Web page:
“I hope that the CS survey can be a catalyst for much change regarding the many issues surrounding abuse in our profession. I am grateful that you are addressing this issue and it is good to get it into the open.”
“He Lifted Up My Skirt”
“He told all the observers to leave. He gave me no warning but put me in front of the mirror, lifted up my skirt and put his hands on my very low abdomen. All I had on was underwear. I was really young and very embarrassed, but I thought this was what voice teachers did—like a doctor. He said he had to show how to support. He then told me to lay down and with his hands made me do rolling motions with those muscles. This happened at every lesson.”
“A fifteen-year-old girl was studying in a performing arts high school. She was very enthusiastic about music, and it was evident that she had the beginnings of a promising voice. Later on, it was recommended that she seek private instruction in voice as the school was unable to provide it.
“She came to the city and went to study with a 50-year-old tenor. She had a difficult commute but continued as she had a sincere love of music. She had a broken family and lived mostly with her mother. The mother had a new boyfriend and felt that the girl was a bit in the way in the household. The father lived so far away that it would have been impossible to study voice had she lived with him.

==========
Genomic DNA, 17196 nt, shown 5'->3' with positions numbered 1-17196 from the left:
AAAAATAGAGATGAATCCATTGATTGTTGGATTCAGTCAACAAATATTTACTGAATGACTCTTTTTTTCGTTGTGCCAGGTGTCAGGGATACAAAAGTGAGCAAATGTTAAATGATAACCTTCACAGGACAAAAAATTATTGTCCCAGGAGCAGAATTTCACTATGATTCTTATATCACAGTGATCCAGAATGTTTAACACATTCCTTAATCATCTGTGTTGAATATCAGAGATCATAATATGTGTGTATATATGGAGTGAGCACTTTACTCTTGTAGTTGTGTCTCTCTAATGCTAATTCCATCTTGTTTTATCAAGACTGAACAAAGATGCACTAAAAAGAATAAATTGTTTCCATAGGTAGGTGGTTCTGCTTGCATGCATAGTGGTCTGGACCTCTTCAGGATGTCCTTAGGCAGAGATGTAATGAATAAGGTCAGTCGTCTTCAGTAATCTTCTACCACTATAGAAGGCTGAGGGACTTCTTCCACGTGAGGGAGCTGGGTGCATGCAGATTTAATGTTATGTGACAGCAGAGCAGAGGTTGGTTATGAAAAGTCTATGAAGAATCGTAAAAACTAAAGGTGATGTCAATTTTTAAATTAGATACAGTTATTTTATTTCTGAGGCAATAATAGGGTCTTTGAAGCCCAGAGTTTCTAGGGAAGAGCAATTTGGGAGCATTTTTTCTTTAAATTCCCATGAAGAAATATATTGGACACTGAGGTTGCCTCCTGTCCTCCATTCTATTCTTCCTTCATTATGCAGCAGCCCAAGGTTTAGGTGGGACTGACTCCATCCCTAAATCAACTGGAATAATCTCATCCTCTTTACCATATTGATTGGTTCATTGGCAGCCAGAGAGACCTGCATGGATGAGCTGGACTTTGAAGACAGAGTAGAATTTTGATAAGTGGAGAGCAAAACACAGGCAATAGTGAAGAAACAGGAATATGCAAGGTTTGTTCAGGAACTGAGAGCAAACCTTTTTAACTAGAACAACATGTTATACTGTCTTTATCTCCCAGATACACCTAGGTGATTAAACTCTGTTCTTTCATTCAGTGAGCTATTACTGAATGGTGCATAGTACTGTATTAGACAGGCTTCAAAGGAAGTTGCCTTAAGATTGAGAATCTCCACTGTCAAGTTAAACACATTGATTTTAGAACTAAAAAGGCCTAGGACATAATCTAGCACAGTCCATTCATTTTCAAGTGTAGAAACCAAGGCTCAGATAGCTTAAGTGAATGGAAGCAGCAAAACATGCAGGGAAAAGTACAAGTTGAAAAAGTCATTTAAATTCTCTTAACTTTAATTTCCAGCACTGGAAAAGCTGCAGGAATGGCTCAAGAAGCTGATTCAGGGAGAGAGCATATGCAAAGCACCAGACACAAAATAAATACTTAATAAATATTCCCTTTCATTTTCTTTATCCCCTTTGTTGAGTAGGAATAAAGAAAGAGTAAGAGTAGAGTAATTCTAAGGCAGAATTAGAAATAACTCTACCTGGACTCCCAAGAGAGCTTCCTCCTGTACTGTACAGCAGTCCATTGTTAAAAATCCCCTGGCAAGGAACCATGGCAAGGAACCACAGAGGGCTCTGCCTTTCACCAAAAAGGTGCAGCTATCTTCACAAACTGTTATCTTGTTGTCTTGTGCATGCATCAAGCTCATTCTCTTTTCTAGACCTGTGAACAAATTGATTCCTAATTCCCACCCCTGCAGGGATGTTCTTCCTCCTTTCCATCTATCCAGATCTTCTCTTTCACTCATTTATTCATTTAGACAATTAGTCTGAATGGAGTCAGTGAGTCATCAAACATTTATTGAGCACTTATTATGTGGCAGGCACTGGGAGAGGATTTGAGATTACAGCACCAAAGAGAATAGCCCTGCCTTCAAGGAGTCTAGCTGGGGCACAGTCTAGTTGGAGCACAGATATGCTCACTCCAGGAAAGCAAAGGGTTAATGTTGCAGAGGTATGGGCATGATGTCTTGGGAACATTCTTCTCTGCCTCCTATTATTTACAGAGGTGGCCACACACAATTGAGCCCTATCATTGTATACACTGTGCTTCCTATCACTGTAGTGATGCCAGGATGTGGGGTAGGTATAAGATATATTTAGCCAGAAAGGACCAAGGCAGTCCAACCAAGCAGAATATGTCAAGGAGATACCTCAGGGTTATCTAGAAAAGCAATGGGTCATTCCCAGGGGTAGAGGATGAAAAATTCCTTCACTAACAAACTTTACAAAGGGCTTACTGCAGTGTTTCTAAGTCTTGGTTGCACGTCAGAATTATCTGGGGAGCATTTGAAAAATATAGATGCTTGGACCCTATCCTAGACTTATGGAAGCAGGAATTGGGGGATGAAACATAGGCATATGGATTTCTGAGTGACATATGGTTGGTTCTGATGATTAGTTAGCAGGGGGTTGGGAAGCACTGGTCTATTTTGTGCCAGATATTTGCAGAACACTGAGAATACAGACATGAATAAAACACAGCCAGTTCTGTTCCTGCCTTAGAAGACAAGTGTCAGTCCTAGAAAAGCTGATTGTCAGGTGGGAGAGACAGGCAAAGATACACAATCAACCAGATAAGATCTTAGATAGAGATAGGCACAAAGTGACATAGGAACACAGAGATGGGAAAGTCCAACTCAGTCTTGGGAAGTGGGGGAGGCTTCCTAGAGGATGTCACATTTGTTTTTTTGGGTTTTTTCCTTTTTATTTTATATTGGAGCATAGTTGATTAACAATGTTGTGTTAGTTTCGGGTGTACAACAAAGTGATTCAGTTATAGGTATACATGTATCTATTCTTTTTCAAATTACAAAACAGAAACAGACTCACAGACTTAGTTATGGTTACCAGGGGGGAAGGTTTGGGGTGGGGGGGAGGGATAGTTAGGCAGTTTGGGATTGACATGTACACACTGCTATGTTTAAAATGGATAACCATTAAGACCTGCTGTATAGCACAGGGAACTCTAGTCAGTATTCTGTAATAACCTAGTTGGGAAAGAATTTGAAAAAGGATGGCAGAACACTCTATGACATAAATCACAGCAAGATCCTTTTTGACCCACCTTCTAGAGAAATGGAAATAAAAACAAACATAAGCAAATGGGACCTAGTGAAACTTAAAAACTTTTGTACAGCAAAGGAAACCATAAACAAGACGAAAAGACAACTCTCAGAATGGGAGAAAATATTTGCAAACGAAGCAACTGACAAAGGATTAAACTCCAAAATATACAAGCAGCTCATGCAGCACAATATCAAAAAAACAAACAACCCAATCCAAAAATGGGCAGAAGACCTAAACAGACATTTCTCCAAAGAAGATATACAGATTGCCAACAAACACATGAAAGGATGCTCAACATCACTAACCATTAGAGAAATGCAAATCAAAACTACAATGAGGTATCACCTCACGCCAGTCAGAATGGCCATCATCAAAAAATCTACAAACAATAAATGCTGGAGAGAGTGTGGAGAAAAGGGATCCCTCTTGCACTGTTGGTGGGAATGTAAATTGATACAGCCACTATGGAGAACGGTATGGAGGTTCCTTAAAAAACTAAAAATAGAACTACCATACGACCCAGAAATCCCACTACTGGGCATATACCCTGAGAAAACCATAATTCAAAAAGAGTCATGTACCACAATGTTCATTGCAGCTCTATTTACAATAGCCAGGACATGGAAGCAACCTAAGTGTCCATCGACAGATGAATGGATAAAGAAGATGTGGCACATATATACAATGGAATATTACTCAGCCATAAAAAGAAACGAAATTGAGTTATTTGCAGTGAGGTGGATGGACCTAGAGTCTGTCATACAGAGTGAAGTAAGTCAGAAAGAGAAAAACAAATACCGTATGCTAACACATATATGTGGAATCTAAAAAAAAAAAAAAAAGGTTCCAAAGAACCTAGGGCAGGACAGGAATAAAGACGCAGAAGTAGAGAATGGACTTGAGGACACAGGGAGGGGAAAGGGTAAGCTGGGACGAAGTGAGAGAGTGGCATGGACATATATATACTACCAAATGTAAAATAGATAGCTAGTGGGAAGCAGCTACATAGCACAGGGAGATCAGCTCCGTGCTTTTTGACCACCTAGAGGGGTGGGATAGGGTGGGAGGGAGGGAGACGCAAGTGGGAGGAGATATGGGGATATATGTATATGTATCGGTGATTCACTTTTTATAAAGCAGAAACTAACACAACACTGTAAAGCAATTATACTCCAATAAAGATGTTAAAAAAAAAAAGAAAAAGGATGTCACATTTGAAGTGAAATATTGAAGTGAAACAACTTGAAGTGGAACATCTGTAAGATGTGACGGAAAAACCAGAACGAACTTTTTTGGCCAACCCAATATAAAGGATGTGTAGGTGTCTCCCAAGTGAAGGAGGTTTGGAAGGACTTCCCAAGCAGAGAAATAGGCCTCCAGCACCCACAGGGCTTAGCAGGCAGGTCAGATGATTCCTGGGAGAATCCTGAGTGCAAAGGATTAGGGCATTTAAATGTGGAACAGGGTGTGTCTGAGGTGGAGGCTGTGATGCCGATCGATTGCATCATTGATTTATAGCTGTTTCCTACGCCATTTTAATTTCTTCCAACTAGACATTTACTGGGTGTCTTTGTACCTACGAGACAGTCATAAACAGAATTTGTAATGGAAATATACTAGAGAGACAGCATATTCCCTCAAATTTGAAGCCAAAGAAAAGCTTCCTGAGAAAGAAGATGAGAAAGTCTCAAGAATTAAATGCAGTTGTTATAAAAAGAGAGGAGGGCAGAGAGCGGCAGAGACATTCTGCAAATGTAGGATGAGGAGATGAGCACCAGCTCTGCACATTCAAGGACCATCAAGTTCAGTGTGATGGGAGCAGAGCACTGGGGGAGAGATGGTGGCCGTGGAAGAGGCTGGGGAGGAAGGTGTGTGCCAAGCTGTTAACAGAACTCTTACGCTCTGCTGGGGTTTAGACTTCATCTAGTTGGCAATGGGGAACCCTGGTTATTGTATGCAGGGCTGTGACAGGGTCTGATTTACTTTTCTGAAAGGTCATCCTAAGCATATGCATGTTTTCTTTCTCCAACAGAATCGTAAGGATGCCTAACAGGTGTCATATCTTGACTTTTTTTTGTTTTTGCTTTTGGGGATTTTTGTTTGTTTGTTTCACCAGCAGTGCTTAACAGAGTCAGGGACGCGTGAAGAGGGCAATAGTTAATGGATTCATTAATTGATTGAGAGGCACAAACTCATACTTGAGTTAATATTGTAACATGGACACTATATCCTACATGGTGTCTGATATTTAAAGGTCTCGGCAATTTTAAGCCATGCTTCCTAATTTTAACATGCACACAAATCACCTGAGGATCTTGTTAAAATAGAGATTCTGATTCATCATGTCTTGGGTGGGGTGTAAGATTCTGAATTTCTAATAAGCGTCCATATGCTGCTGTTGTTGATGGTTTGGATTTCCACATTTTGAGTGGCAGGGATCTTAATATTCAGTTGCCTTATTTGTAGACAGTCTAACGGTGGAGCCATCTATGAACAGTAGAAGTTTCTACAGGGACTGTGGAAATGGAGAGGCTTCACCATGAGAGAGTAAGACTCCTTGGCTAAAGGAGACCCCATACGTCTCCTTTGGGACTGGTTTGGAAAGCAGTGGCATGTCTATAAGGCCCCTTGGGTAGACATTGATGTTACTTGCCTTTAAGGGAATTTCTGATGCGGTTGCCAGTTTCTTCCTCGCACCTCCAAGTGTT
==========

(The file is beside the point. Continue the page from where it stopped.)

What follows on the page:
“The tenor also lived out of town, and in order to teach he rented an apartment to use as a teaching studio. The teacher was self-taught and had no degree; therefore, he could not teach in the colleges or in the public school system.
“Not long into the studies of the girl, it became evident that she had a great deal of respect for the teacher. So great, in fact, that she had started to spend her nights with him in the ‘teaching studio.’ The teacher had a singer wife and a teenage daughter almost the age of his student. He was a narcissistic person who painted wild dreams on the horizon when he taught. Illusions of grandeur, name dropping, with all the trimmings (despite the fact that he never had a career much beyond singing chorus in regional opera companies). It is very easy to see how he made the young student’s head spin and took advantage of her unstable domestic situation.
“The disturbing part of this story is that the girl, at this point sixteen, was very petite and physically completely undeveloped; she had the body of a child. His theory is most likely that everything was consensual, but how can a beginner student and a teacher who is the gateway to success and an example of all skill be in any way a balanced relationship? I can only call it revolting misuse of power that in this case borders on pedophilia.